Results for: prehistoric
7983 S Wiswell Road
Windsor

, OH

The prehistoric Erie Indians built a fortification across this neck of land sometime before 1650. A low wall is all that remains today of a stockade where earth had been piled at the base of posts. The stockade and the naturally steep embankments of the ridge provided a safe location for an Indian village.

Painesville

, OH

Prehistoric Erie Indians built a fortification across this neck of land sometime before 1650. A low wall is all that remains today of a stockade where earth had been piled at the base of posts. The stockade and the naturally steep embankments of the ridge provided a safe location for an Indian village.

County Road 4-75
Montpelier

, OH

The Nettle Lake Mound Group consists of 4 low mounds overlooking a stream that runs into Nettle Lake. The mounds vary in height from 1 to 3 feet and in diameter from 18 to 30 feet. The mounds are composed primarily of reddish-brown sand (secondary mound) covering a layer of darker sand and loam (primary mound). These mounds have been partially excavated in the past by pot hunters in search of relics. Although the records of these excavations are vague and incomplete, pottery fragments, burials, and flint artifacts found in the mounds indicate that they were constructed by the Hopewell Indians.

Constitution Park-Just N of Intersection of OH 725 and US 42
Spring Valley

, OH

In 1779 John Bowman’s forces followed the east bank to Glady Run, then north to the Indian village of Old Chillicothe. In 1780 and 1782 militia commanded by George Rogers Clark, and guided by Simon Kenton and Daniel Boone, crossed the river and camped two miles north of Caesar’s Creek, then marched on the villages near Springfield, Piqua, and Bellefontaine.

Northwest State Community College, 22600 OH 34
Archbold

, OH

The landscape of northwest Ohio was formed by melting ice and the glacial lakes left behind in its wake. Because of the low gradient (3 feet fall per mile) to the northeast, the flat lacustrine plain evolved into a large swamp. A massive swamp forest with huge hardwoods, broken only sporadically with intermittent wet prairies and savannahs, dominated the landscape. Both prehistoric and historic Indians farmed the flood plains of the Maumee River and its tributaries: Auglaize, Tiffin, and Blanchard rivers. (continued on other side)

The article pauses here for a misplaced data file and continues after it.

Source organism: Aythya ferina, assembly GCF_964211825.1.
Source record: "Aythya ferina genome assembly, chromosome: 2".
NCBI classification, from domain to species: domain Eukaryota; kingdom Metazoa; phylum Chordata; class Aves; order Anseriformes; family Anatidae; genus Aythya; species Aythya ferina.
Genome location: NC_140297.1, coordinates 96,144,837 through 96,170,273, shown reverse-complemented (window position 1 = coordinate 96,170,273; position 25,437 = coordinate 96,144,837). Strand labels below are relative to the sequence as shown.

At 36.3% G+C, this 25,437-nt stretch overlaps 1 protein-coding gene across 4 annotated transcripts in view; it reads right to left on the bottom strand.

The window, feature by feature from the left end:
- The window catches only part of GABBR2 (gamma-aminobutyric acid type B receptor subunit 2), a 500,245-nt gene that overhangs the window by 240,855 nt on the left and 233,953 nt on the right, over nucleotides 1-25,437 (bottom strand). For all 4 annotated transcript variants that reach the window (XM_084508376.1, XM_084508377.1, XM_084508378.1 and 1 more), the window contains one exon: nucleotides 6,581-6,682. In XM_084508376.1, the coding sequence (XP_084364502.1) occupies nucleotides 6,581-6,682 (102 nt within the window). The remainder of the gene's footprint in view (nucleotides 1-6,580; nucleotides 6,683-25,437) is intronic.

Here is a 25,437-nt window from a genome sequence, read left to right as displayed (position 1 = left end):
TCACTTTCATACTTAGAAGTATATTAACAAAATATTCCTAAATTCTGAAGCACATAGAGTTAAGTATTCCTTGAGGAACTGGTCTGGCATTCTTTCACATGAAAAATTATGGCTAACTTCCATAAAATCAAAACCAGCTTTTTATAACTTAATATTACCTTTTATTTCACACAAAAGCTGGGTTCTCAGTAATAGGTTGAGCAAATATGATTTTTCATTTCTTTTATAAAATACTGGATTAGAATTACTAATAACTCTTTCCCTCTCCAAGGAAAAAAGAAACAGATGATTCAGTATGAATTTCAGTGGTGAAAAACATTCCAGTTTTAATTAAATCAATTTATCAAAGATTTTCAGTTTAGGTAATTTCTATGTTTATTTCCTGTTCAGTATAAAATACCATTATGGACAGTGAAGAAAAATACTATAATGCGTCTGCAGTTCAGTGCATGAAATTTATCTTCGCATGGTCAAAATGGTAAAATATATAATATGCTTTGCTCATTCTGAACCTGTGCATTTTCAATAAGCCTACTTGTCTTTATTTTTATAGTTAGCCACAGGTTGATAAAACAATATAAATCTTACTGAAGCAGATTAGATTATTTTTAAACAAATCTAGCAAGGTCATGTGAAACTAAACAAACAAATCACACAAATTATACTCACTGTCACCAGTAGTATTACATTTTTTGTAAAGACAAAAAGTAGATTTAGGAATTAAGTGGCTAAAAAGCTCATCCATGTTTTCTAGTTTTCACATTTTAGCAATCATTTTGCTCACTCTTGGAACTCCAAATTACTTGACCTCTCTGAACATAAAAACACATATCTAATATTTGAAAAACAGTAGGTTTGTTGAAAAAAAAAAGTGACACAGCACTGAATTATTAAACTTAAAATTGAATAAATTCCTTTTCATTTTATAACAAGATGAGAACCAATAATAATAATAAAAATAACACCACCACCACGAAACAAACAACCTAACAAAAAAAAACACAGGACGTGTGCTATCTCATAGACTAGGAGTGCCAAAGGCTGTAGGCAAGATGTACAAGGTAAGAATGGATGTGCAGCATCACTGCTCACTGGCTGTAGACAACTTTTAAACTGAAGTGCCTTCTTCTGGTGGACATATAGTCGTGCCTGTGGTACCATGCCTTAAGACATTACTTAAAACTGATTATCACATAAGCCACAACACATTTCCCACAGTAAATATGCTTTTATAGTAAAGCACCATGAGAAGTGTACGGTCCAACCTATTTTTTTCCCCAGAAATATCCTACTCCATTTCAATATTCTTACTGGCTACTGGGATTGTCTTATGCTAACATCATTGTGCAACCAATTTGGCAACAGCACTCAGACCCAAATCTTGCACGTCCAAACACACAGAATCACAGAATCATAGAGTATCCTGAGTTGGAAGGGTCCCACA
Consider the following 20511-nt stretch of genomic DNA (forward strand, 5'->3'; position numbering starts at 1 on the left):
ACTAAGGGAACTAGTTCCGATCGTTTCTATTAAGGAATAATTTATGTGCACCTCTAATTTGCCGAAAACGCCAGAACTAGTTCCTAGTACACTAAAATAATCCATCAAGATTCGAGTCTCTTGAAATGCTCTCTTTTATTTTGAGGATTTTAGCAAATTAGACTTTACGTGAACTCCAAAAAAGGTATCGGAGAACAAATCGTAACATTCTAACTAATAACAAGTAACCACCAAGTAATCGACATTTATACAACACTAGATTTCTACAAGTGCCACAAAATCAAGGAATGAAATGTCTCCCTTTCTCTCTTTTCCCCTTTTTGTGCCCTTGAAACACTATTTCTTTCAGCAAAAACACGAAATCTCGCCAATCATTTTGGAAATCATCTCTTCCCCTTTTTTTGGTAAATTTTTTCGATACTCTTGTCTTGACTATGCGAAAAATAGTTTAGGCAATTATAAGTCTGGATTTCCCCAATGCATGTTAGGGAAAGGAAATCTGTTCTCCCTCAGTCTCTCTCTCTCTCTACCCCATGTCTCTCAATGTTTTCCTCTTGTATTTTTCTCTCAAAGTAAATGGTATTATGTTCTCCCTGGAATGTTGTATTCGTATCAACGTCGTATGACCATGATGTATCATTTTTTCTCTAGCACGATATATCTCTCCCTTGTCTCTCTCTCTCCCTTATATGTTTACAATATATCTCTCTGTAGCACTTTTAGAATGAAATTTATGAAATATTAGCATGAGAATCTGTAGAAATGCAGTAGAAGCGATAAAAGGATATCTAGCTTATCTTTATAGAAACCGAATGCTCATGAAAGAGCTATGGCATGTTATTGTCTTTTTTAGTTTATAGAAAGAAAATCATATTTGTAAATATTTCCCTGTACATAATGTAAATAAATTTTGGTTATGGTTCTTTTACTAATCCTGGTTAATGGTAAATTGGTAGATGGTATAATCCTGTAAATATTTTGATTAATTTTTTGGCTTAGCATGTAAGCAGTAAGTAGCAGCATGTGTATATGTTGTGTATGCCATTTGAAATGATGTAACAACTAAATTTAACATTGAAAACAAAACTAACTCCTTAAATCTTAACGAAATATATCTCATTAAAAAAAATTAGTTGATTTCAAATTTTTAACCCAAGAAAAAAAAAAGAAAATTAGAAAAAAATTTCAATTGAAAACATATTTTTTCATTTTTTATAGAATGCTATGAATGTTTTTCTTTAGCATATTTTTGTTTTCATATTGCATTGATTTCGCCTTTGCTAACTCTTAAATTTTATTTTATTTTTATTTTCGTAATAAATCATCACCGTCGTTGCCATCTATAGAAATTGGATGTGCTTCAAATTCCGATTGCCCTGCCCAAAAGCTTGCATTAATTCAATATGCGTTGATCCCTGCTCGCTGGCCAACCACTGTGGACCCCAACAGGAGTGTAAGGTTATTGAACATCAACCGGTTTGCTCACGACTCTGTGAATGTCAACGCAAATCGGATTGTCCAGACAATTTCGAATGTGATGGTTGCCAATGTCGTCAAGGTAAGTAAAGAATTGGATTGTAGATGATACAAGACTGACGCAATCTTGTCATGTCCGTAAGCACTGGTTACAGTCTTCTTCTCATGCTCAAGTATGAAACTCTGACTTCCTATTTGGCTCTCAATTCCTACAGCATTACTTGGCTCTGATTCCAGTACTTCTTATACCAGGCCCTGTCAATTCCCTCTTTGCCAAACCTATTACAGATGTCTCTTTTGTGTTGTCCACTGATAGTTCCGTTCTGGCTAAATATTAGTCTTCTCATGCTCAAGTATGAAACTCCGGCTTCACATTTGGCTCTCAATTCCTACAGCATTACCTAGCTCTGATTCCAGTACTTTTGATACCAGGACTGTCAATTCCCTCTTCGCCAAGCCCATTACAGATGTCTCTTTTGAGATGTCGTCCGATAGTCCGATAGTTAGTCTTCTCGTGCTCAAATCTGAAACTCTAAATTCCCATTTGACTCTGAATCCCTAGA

149 E. Franklin Street
Circleville

, OH

Established as the county seat of Pickaway County in 1810, Circleville derives its name from the circular portion of a large Hopewell-era earthwork upon which it was built. The Circleville earthworks, described in 1772 by Rev. David Jones for a Boston magazine, comprised an 1,100 foot diameter circle connected to a 900 foot square. Town director Daniel Dreisbach platted the town directly atop the earthworks, integrating the town plan into the prehistoric landscape. An octagonal courthouse stood directly in the center.

4435 Stone Road
Sabina

, OH

Built by people of the Adena or Hopewell cultures during the Early to Middle Woodland era (circa 800 B.C – 500 A.D), the Beam Farm Mound, 1200 feet northwest, has stood on the uplands overlooking Anderson Fork for two thousand years. Notable among the thousands of commemorative burial mounds built by these associated prehistoric cultures throughout the Ohio Valley, the Beam Farm Mound has been protected by its caretakers and remains unexcavated. Similar mounds have revealed formal tombs and evidence of elaborate funerary rituals.

6100 Pymatuning Lake Road
Andover

, OH

The advancing and retreating mile-high glacial sheet of ice and snow shaped the countryside around this area. As the last of the ice masses melted, a great swamp developed, punctuated by towering white pines, bogs, and wetlands, fed by the Shenango and Beaver rivers. Abundant wildlife drew prehistoric and later historic Native Americans into the area where they lived and hunted for thousands of years. Indian legend has it that the name Pymatuning means “The Crooked-Mouthed Man’s Dwelling Place,” referring to a Native American chief who once resided in the area. European trappers came to these swamp lands in the 1700s in search of beaver and other fur-bearing animals. Pioneer farmers and lumbermen came to the area after 1800, but settlement in the swamp was slow and difficult. Eventually much of the area was cultivated in onions and other root crops. (continued on other side)